I had some time today to take some photos of the beautiful trees in our back yard and I thought they would be perfect to make into HDR composites. HDR stands for High Dynamic Range and refers to taking multiple exposures of the same image and stitching them together for an effect. Usually you take 3 – 6 photos of varying exposure (underexposed, “correctly” exposed, and overexposed) and use a tool such as Photoshop to combine them together. The advantage of HDR is that it lets you capture more shadow and highlight detail than you normally could.
For example, if you take a photo outdoors of some shady trees you will likely get a photo with properly exposed trees (the subject) but a low-detail almost white sky. The reason is that the camera has to adjust its light settings based on the darker trees in the photo. To do this it has to leave the shutter open for a longer period of time which overexposes the sky. By taking three exposures of the same thing you expose for the sky in at least one and the trees in the others. HDR tools like Photoshop allows you to combine them together and choose the amount of detail you want to pull out of each image.
There are several uses for HDR photography. Some people use it to create high contrast dynamic monochrome images. Others use it to create surreal images with halos and highlight effects. Some even use it to bring minute additional detail back into an image without making it look fake. I like to use it to make over-saturated images. Fall trees are a great subject for this because they have beautiful colors that don’t always come through in a “correctly” exposed image. The saturated look that I am going for is intended to look hyper-realistic. I want the images to look the way the look in my mind, not necessarily the way they look in real life.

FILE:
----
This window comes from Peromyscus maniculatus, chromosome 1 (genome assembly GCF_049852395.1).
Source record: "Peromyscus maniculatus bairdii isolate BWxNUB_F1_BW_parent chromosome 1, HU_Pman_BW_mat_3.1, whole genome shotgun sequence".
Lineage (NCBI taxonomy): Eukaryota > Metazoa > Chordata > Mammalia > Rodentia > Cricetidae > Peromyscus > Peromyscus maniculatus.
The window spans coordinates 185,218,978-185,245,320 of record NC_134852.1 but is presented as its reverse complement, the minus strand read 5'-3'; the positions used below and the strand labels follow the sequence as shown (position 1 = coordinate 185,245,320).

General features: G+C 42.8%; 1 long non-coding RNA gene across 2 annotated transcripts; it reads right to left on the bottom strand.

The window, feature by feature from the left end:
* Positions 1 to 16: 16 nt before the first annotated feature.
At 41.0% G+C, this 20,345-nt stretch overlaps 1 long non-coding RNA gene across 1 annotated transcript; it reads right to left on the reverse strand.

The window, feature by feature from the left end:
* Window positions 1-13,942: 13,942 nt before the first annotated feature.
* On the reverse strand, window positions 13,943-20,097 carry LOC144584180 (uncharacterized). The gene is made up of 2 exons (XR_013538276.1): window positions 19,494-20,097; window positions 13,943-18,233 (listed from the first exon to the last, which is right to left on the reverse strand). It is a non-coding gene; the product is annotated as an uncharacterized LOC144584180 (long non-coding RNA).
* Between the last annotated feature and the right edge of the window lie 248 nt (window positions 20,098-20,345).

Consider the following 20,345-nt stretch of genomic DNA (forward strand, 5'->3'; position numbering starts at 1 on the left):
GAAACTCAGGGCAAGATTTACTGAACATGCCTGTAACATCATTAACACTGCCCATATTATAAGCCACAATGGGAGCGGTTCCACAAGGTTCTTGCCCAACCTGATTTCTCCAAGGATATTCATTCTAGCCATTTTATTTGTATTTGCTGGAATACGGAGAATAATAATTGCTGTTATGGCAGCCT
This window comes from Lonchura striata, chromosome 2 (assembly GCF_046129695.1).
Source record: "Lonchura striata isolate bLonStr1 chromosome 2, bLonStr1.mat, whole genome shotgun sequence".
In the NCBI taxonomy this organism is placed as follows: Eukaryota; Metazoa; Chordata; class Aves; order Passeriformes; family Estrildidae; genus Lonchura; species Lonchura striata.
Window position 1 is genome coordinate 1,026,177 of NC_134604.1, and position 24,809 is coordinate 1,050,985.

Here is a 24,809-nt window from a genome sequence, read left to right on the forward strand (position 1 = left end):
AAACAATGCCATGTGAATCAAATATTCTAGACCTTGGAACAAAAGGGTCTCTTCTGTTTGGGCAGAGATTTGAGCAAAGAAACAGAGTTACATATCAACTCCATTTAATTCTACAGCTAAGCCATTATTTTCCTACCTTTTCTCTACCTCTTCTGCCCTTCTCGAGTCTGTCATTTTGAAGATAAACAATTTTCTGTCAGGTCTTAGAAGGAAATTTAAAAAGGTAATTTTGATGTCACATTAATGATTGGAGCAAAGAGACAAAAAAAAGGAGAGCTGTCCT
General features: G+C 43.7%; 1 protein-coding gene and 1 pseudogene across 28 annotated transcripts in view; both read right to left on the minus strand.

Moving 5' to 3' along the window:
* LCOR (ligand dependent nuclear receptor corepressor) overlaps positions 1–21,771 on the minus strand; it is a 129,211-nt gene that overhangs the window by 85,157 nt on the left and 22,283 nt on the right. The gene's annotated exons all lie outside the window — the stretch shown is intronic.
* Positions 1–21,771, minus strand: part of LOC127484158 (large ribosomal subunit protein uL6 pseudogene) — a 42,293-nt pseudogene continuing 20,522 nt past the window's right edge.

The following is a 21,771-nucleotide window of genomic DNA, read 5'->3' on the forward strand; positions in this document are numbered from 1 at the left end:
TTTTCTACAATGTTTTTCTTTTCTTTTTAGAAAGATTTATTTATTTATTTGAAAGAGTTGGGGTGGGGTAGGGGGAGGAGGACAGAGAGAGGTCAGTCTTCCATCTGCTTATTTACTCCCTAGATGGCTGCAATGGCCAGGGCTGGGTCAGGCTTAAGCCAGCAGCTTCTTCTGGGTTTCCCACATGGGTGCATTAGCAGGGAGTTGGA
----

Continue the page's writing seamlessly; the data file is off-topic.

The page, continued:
A Fall Back Yard
The top image was created out of the three images below it. Each is somewhere between 1/2 and 1 stop of exposure different (I was using Manual mode). The middle image is the least exposed, the left is slightly more exposed, and the right is the most exposed. If I were to choose a photo out of the three it would be the one on the right, however that would probably still be considered underexposed by the camera’s meter had I not been shooting in Manual mode. There is much more pop to the colors of the leaves and I specifically added more depth to the shadows.
One Fall Tree
You might wonder how I got the image above from the images below it. There is definitely no blue sky like that in any of these photos. However there is enough detail in the least exposed photo to get some basic details about the sky and then saturation can be added to bring out the blue. Each of the images is separated by 1 stop of exposure. I started the exposure lower than normal in order to get the clouds out of the bright sky.
These images were also shot in manual mode and are separated by 1/3 – 2/3 a stop of exposure. The change for this image is not quite as dramatic as for the other two. One could even argue that the rightmost image looks better because it is a bit brighter while still retaining the sky. Even so, the HDR gives it an interesting effect.